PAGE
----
Monday, December 12, 2016

Killer Barbys (1996)

AKA Vampire Killer Barbys

Along with Lina Romay and the cinema, music, and particularly jazz, was the other great love of Jess Franco’s life with a good number of his films defined by their soundtracks. Franco’s fruitful collaborations with Bruno Nicolai immediately spring to mind, from the lush classical compositions of Justine (1968) to the exotic Velvet Underground inspired soundscapes of Eugenie… the Story of Her Journey into Perversion (1969). Venus in Furs (1969) has often been described as a jazz influenced film, complete with a soundtrack courtesy of Manfred Mann of all artists! Female Vampire (1973) wouldn’t have been the same without Daniel While’s melancholic main theme, just one example of White and Franco‘s various collaborations. Franco’s experimental video project Paula-Paula (2010) was constructed around pieces recorded by the legendary Friedrich Gulda, who’s brilliant soundtrack to Franco’s Succubus (1967) helped make that film the mystifying masterpiece that it is. Then there’s of course the Vampyros Lesbos (1971) soundtrack, which has gone on to become as famous as the film itself. Given the types of music Franco was known to have an affinity for, it shouldn’t be a stretch to say that horror inspired punk rock isn’t the first thing to associate with Franco. Nevertheless, the two would become acquainted with Killer Barbys, somewhat of a comeback film for Franco after a few years of inactivity as well as the last film Franco would shoot on 35mm.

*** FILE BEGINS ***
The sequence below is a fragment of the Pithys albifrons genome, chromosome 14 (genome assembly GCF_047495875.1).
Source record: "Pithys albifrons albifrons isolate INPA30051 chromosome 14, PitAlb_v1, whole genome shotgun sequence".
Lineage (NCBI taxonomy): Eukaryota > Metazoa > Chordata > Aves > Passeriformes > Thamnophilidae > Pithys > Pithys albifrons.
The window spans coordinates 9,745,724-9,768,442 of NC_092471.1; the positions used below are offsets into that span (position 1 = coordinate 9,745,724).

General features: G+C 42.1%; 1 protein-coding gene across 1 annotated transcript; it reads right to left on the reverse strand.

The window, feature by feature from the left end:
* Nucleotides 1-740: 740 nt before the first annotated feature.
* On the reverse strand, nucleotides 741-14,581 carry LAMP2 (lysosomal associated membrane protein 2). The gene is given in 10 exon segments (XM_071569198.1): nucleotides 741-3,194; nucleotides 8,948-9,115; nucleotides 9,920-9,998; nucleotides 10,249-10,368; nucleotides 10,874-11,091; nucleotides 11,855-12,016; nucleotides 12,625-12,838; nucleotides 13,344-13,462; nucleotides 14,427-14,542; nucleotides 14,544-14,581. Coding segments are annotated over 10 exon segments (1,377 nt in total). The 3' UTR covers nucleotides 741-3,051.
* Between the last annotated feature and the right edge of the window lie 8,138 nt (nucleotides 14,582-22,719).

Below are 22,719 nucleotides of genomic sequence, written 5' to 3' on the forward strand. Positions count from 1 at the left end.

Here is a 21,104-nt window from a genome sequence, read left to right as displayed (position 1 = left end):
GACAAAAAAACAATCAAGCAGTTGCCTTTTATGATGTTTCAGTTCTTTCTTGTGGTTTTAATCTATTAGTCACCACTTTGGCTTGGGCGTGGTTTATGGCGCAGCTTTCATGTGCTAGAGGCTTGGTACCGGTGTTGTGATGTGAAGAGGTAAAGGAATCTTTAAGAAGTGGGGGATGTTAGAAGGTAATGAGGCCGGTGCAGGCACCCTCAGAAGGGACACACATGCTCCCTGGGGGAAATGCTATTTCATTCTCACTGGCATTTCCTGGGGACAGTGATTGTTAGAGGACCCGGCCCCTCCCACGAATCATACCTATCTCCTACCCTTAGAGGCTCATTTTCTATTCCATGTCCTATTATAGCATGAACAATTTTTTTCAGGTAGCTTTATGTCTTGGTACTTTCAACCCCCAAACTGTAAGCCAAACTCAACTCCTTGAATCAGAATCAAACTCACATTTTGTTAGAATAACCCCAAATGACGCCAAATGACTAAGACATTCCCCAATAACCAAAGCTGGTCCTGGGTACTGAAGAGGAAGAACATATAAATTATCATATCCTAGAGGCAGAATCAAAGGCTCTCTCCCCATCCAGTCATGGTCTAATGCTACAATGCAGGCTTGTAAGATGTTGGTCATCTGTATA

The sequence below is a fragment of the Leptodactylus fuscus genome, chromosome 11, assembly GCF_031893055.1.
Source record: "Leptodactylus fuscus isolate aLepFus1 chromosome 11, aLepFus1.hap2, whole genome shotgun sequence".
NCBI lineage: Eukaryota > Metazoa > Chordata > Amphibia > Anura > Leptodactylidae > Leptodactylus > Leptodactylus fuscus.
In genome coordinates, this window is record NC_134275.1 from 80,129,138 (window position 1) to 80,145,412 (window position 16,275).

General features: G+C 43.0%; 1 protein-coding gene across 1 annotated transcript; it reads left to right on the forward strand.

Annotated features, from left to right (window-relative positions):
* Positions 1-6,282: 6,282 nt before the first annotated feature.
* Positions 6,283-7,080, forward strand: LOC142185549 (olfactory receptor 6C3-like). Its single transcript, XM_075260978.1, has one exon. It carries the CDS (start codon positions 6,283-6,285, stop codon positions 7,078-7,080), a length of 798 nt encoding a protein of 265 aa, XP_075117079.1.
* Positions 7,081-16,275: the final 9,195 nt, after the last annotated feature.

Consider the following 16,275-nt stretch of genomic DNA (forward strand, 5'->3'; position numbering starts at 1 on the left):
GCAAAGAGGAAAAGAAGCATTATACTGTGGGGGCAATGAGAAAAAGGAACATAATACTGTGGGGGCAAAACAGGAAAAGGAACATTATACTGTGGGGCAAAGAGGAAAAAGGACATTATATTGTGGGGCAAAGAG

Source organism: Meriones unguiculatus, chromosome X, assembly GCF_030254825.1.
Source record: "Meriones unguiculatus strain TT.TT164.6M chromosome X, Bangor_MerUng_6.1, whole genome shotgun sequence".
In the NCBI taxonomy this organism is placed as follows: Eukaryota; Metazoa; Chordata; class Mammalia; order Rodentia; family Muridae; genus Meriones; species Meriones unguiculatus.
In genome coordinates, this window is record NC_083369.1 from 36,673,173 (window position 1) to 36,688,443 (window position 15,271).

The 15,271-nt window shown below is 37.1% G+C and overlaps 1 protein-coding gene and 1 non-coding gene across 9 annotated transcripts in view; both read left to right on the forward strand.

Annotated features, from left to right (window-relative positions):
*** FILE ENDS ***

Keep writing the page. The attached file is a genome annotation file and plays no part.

Following a concert, punk rockers the Killer Barbies set out to their next gig although they are soon in a dilemma after getting a flat tire in the middle of nowhere late at night. A strange old man, Arkan, approaches and invites the band to stay the night at a nearby castle, home of the Countess Von Fledermaus, whom Arkan is of service too, until morning when a mechanic can be contacted. The band agrees, however they soon realize the mistake they’ve made upon discovering the Countess’ lust for the blood of the young in order to retain her beauty, and the Killer Barbies find that they fit the criteria perfectly.